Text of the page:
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Chains of Folly    by Roberta Gellis Amazon.com order for
Chains of Folly
by Roberta Gellis
Order:  USA  Can
Five Star, 2006 (2006)
Hardcover
* * *   Reviewed by Lisa Respers France

The best thing about reading a Roberta Gellis novel is just that the reading. The worst is finishing that last page. There is no one better when it comes to the medieval fiction and with Chains of Folly Gellis has delivered yet another satisfying romp with sometime sleuth, full time whoremistress Magdalene la Batarde and her love, Sir Bellamy of Itchen, who also happens to be knight to Magdalene's landlord, the Bishop of Winchester.

While a plot that includes the good church owning a brothel promises interesting situations to say the least, Gellis has constructed a taut mystery filled with glimpses of life in 12th century England during the reign of King Stephen. Gellis is so well versed in the time period's customs and feel that you can practically smell the aroma of the cookshops and hear the vendors hawking their wares at the outdoor markets.

When a fellow working girl's dead body is found in the Bishop's bedroom with a damaging letter hidden on her, Sir Bellamy enlists Magdalene's help in discovering the culprit and the circumstances surrounding her murder. The dead prostitute, Nelda Roundheels, is killed off stage but readers will thoroughly enjoy learning about her as her story unfolds, and meeting the various characters along the way who have found themselves caught in her web. The situation is further complicated by Magdalene and Sir Bellamy's relationship the pair is in love but Bell (as he is known) can't reconcile her line of work and loyalty to her protector, William of Ypres, with his feelings for the beautiful madam. Bell and Magdalene work well together as they try to put together a puzzle that could have serious political implications for Bell's priestly boss.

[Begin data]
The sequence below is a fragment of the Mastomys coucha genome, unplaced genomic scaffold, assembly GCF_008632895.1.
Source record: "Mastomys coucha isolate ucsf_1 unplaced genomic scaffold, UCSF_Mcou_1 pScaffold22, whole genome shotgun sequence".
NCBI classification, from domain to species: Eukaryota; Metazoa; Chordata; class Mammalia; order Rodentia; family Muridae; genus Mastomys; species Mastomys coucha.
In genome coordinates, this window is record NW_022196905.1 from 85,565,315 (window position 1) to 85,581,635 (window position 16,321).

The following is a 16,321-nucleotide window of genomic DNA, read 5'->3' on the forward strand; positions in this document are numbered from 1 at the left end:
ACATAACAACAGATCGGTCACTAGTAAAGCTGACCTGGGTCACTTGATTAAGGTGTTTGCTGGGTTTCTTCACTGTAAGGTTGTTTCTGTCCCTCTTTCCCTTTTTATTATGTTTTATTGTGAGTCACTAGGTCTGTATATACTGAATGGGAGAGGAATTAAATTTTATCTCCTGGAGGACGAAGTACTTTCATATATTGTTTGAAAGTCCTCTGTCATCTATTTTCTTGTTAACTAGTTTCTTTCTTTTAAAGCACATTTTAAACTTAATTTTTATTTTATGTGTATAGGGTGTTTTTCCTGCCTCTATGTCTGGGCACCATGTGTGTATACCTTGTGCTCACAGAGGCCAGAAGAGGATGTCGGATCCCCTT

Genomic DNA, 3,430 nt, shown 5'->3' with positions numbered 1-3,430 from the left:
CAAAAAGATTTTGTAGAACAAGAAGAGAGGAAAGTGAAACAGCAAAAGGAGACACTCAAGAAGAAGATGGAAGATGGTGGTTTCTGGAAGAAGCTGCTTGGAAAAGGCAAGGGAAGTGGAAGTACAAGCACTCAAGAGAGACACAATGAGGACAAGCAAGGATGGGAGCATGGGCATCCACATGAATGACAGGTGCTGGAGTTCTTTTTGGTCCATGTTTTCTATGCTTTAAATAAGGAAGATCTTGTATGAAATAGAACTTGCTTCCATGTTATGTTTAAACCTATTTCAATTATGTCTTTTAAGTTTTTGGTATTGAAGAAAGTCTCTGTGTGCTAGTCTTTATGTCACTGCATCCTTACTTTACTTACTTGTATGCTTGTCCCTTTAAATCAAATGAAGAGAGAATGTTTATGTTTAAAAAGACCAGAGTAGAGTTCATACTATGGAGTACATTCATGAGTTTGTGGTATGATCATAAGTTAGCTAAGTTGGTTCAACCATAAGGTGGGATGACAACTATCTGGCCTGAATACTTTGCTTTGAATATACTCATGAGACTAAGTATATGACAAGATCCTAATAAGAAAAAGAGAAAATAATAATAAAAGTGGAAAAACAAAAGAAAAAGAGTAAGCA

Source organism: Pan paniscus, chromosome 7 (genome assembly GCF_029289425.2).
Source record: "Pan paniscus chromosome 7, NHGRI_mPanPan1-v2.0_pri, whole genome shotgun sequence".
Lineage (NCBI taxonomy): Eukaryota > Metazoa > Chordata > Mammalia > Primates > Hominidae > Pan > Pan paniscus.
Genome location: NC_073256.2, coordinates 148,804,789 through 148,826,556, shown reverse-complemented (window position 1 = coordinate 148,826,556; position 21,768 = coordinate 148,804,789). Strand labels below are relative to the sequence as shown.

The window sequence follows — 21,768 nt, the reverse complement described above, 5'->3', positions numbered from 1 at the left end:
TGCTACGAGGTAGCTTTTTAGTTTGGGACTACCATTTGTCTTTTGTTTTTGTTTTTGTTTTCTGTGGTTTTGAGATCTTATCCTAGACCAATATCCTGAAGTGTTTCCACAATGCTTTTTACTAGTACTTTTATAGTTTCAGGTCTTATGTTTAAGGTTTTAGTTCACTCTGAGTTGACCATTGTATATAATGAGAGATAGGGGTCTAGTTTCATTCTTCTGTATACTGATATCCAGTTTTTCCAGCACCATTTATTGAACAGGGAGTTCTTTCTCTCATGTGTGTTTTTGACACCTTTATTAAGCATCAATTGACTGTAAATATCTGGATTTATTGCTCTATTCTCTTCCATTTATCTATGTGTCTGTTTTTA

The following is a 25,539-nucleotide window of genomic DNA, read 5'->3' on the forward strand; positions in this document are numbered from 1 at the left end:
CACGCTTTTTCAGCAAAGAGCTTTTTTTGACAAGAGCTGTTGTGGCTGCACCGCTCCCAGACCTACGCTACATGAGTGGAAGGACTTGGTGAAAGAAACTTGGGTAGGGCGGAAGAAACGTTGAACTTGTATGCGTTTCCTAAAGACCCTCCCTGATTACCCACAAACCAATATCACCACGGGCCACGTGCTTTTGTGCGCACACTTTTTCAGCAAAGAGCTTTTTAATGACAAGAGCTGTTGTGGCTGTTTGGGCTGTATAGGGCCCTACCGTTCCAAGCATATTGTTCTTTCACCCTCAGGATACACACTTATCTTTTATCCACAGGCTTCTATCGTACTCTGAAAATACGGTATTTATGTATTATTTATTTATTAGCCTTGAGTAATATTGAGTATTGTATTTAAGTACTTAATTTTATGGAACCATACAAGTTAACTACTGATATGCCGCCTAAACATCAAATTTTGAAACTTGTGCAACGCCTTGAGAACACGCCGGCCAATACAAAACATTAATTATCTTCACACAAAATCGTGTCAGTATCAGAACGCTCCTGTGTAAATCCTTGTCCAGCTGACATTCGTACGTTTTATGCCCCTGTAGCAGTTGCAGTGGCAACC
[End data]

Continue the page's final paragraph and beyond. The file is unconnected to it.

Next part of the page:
Chains of Folly is the fourth in a series - the proceeding books being A Mortal Bane, A Personal Devil and Bone of Contention - and it more than lives up to its predecessors. Gellis has created a unique family with the three prostitutes who live in Magdalene's house - the mute Letice, the childlike Ella, and the savvy Diot - and the minor characters in this novel are well developed and intriguing. There has apparently been some question among fans as to whether or not this series will continue and for all of our sakes I hope it does. Magdalene and Bell are wonderful characters who deserve many more adventures.

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